In a book called The Church and Work by Sweeden and Cartwright, I found the following quote:
How can you love your neighbor if you don’t know how to build or mend a fence, how to keep your filth out of his water supply and your poison out of his air; or if you do not produce anything and so have nothing to offer, or do not take care of yourself and so become a burden? How can you be a neighbor without applying principle—without bringing virtue to a practical issue? How will you practice virtue without skill? …The ability to do good is not the ability to do nothing. It is not negative or passive. It is the ability to do something well—to do good work for good reasons. In order to be good, you have to know how—and this knowing is vast, complex, humble, and humbling; it is in the mind and of the hands; of neither alone.
Being a Good Neighbor
At Discipling Marketplace Leaders (DML), we believe that being a good neighbor means four things. You have to have:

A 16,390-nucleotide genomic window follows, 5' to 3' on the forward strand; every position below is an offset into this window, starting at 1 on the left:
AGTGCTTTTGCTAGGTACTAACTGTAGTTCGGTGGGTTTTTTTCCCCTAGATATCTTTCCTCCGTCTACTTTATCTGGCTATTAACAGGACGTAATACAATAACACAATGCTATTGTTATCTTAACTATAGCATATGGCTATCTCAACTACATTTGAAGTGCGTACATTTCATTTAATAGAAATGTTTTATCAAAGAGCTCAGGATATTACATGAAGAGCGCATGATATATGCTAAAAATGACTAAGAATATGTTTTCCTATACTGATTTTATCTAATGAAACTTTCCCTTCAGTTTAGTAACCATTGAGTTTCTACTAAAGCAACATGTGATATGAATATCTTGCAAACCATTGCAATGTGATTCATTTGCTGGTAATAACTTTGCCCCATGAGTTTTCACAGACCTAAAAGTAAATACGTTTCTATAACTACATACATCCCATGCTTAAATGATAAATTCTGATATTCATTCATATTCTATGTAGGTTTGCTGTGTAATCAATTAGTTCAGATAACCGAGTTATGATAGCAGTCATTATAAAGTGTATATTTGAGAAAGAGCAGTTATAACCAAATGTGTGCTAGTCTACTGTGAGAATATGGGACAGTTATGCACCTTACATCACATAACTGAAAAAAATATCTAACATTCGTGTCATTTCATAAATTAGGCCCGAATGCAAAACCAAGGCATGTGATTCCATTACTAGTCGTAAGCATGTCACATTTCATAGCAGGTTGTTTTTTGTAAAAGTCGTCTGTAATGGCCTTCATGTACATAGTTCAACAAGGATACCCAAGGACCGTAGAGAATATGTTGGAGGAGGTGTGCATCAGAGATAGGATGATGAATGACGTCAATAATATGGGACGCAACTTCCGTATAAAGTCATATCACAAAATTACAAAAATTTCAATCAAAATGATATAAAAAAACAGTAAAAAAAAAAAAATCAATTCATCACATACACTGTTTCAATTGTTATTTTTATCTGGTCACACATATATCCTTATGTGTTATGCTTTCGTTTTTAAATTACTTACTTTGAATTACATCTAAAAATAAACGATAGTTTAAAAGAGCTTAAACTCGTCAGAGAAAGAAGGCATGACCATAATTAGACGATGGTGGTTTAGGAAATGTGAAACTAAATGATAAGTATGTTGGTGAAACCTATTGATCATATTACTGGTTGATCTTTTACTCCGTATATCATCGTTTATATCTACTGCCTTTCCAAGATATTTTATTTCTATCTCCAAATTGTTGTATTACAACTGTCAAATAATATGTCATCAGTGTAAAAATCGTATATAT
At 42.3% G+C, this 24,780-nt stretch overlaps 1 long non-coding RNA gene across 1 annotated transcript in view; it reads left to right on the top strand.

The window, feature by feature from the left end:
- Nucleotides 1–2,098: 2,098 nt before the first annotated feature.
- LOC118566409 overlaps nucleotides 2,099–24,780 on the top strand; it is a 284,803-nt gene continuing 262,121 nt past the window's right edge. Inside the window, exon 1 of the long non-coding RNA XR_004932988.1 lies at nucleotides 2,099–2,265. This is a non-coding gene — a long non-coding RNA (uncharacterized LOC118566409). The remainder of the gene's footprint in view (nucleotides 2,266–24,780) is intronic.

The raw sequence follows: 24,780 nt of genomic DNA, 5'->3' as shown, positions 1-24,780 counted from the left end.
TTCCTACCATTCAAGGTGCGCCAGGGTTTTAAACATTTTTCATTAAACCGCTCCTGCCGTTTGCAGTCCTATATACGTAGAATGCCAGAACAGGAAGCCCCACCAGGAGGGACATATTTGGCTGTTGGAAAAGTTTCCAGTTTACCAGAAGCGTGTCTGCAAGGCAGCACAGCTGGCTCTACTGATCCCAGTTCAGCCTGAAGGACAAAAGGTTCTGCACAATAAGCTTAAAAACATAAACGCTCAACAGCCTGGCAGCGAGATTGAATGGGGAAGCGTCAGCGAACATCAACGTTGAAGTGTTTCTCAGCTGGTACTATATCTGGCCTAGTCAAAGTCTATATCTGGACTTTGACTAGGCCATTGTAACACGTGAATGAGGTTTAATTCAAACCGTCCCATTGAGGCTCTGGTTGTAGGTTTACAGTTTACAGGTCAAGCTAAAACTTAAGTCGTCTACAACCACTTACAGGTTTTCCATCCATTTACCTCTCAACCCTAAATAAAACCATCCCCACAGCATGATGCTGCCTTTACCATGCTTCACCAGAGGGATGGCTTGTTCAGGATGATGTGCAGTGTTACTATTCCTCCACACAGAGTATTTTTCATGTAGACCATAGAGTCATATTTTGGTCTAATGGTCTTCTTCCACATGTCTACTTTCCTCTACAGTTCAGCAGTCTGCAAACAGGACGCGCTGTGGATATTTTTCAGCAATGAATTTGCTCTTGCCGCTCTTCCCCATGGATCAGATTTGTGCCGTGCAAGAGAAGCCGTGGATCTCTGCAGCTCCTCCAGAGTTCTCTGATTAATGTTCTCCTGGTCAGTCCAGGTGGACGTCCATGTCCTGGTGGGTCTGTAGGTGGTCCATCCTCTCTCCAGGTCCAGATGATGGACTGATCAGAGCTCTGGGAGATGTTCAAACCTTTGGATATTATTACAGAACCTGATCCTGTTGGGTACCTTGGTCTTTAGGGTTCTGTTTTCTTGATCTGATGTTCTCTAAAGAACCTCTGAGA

- Compassion (concern for the misfortune of those around you)
- Capacity (to be able to do something about the situation, with time, treasure, or talent)
- Competence (to do whatever it is that you want to do well, without creating dependence)
- Courage (to love outside of your comfort zone)
In December 2017-2019, we were doing research in northern Ghana regarding Discipling Marketplace Leaders. Prior to that, we did research from 2013-2015 in Kenya. And, Lord willing, we will do another research study in a couple of years again, probably for a longer period.
Why? Because that’s what it means to be a good neighbor. We need to know that what we are doing is good work for good reasons. We need to increase our competence, and the only way to do that is through study and evaluation. Iron needs to sharpen iron.
“In order to do good, you have to know how…”
This isn’t optional, in my opinion. Love demands it. Being a good neighbor demands it. Stewardship demands it. Too many ministries have spent too much time and too much money doing things that have not resulted in transformation, but rather in keeping people busy. We do things that feel good rather than things that do good. We measure activities rather than impact. We measure attendance rather than transformation.
“…and this knowing is vast, complex, humble, and humbling…”
Don’t get me wrong. Measuring impact not easy. It can be scary and challenging and disappointing. You find out what worked and what didn’t work.
But it’s in those difficult questions that progress can be made.
Editor’s note: This article was adapted from the author’s personal blog. Republished with permission.